Mountain Views News     Logo: MVNews     Saturday, June 29, 2013

MVNews this week:  Page B:2



 Mountain Views News Saturday June 29, 2013

The Declaration of Independence: 


IN CONGRESS, July 4, 1776.

The unanimous Declaration of the thirteen united States of America,

When in the Course of human events, it becomes necessary for one people to dissolve the political bands which have connected them with another, and to assume among the powers of the earth, the separate and 
equal station to which the Laws of Nature and of Nature's God entitle them, a decent respect to the opinions of mankind requires that they should declare the causes which impel them to the separation.

We hold these truths to be self-evident, that all men are created equal, that they are endowed by their Creator with certain unalienable Rights, that among these are Life, Liberty and the pursuit of Happiness.--That 
to secure these rights, Governments are instituted among Men, deriving their just powers from the consent of the governed, --That whenever any Form of Government becomes destructive of these ends, it is the 
Right of the People to alter or to abolish it, and to institute new Government, laying its foundation on such principles and organizing its powers in such form, as to them shall seem most likely to effect their Safety 
and Happiness. Prudence, indeed, will dictate that Governments long established should not be changed for light and transient causes; and accordingly all experience hath shewn, that mankind are more disposed to 
suffer, while evils are sufferable, than to right themselves by abolishing the forms to which they are accustomed. But when a long train of abuses and usurpations, pursuing invariably the same Object evinces a design 
to reduce them under absolute Despotism, it is their right, it is their duty, to throw off such Government, and to provide new Guards for their future security.--Such has been the patient sufferance of these Colonies; 
and such is now the necessity which constrains them to alter their former Systems of Government. The history of the present King of Great Britain is a history of repeated injuries and usurpations, all having in direct 
object the establishment of an absolute Tyranny over these States. To prove this, let Facts be submitted to a candid world.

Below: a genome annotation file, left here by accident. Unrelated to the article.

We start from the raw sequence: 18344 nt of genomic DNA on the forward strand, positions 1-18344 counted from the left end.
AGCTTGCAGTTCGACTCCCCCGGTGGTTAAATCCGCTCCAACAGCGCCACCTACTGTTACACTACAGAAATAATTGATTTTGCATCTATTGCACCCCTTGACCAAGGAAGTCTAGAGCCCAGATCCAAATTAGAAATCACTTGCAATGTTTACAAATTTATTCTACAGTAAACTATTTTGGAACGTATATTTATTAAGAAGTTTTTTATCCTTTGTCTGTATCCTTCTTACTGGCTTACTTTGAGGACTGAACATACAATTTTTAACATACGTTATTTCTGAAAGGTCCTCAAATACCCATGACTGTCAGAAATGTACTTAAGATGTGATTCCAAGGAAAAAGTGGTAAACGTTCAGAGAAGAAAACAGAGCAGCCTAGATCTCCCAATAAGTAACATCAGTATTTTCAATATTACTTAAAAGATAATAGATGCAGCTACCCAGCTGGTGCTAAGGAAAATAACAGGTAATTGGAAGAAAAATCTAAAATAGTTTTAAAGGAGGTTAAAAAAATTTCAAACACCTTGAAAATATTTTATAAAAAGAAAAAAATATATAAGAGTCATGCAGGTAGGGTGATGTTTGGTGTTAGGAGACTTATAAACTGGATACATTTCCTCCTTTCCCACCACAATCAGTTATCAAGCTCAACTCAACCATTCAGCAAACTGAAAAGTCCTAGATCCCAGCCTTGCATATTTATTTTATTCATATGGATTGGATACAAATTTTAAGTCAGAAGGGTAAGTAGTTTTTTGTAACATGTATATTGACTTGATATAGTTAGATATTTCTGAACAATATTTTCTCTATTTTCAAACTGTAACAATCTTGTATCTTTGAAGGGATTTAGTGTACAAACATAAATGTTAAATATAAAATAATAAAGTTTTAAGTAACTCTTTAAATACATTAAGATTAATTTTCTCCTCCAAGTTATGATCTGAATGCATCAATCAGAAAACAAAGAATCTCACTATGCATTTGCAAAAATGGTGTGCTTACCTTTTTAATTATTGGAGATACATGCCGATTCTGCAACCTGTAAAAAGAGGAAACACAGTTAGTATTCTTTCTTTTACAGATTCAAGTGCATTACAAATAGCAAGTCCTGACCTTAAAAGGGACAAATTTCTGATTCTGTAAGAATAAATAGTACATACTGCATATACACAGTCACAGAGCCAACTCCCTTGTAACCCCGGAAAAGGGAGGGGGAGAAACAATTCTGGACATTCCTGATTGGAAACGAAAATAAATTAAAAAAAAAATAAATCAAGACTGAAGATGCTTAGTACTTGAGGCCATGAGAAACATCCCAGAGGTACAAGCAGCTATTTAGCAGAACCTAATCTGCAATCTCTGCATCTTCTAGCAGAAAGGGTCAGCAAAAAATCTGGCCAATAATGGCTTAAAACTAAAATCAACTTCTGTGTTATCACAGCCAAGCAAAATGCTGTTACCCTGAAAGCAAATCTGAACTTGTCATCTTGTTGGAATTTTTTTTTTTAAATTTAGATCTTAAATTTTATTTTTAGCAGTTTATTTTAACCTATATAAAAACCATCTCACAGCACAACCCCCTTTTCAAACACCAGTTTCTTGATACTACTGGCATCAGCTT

He has refused his Assent to Laws, the most wholesome and necessary for the public good.

He has forbidden his Governors to pass Laws of immediate and pressing importance, unless suspended in their operation till his Assent should be obtained; and when so suspended, he has utterly neglected to attend 
to them.

He has refused to pass other Laws for the accommodation of large districts of people, unless those people would relinquish the right of Representation in the Legislature, a right inestimable to them and formidable 
to tyrants only. 

He has called together legislative bodies at places unusual, uncomfortable, and distant from the depository of their public Records, for the sole purpose of fatiguing them into compliance with his measures. 

He has dissolved Representative Houses repeatedly, for opposing with manly firmness his invasions on the rights of the people.

He has refused for a long time, after such dissolutions, to cause others to be elected; whereby the Legislative powers, incapable of Annihilation, have returned to the People at large for their exercise; the State 
remaining in the mean time exposed to all the dangers of invasion from without, and convulsions within.

He has endeavoured to prevent the population of these States; for that purpose obstructing the Laws for Naturalization of Foreigners; refusing to pass others to encourage their migrations hither, and raising the 
conditions of new Appropriations of Lands.

He has obstructed the Administration of Justice, by refusing his Assent to Laws for establishing Judiciary powers.

He has made Judges dependent on his Will alone, for the tenure of their offices, and the amount and payment of their salaries.

He has erected a multitude of New Offices, and sent hither swarms of Officers to harrass our people, and eat out their substance.

He has kept among us, in times of peace, Standing Armies without the Consent of our legislatures.

He has affected to render the Military independent of and superior to the Civil power.